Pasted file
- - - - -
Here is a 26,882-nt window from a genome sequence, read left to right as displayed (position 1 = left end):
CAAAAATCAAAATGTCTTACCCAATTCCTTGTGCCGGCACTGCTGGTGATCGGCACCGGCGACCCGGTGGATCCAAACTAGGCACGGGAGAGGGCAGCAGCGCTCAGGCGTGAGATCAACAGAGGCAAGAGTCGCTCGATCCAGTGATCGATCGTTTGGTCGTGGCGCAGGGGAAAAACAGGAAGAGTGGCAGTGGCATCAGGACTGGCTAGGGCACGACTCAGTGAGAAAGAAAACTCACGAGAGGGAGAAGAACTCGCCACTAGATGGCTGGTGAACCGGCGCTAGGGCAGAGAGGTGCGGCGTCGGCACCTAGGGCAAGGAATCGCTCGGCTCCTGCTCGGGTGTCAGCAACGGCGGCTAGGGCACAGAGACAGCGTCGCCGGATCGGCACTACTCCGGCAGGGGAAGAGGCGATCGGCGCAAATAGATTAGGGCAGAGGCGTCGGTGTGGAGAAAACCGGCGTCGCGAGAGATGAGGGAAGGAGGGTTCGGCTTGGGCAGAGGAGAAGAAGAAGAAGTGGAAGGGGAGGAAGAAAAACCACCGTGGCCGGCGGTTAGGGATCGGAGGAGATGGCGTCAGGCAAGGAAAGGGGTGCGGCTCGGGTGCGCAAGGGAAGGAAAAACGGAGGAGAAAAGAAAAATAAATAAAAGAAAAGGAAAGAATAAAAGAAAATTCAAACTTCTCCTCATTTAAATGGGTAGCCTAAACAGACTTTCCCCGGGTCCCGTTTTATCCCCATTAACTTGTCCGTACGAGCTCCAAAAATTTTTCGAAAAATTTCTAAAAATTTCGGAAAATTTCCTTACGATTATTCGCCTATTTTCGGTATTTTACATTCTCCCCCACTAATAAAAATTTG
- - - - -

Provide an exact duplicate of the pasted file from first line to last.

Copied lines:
Here is a 26,882-nt window from a genome sequence, read left to right as displayed (position 1 = left end):
CAAAAATCAAAATGTCTTACCCAATTCCTTGTGCCGGCACTGCTGGTGATCGGCACCGGCGACCCGGTGGATCCAAACTAGGCACGGGAGAGGGCAGCAGCGCTCAGGCGTGAGATCAACAGAGGCAAGAGTCGCTCGATCCAGTGATCGATCGTTTGGTCGTGGCGCAGGGGAAAAACAGGAAGAGTGGCAGTGGCATCAGGACTGGCTAGGGCACGACTCAGTGAGAAAGAAAACTCACGAGAGGGAGAAGAACTCGCCACTAGATGGCTGGTGAACCGGCGCTAGGGCAGAGAGGTGCGGCGTCGGCACCTAGGGCAAGGAATCGCTCGGCTCCTGCTCGGGTGTCAGCAACGGCGGCTAGGGCACAGAGACAGCGTCGCCGGATCGGCACTACTCCGGCAGGGGAAGAGGCGATCGGCGCAAATAGATTAGGGCAGAGGCGTCGGTGTGGAGAAAACCGGCGTCGCGAGAGATGAGGGAAGGAGGGTTCGGCTTGGGCAGAGGAGAAGAAGAAGAAGTGGAAGGGGAGGAAGAAAAACCACCGTGGCCGGCGGTTAGGGATCGGAGGAGATGGCGTCAGGCAAGGAAAGGGGTGCGGCTCGGGTGCGCAAGGGAAGGAAAAACGGAGGAGAAAAGAAAAATAAATAAAAGAAAAGGAAAGAATAAAAGAAAATTCAAACTTCTCCTCATTTAAATGGGTAGCCTAAACAGACTTTCCCCGGGTCCCGTTTTATCCCCATTAACTTGTCCGTACGAGCTCCAAAAATTTTTCGAAAAATTTCTAAAAATTTCGGAAAATTTCCTTACGATTATTCGCCTATTTTCGGTATTTTACATTCTCCCCCACTAATAAAAATTTG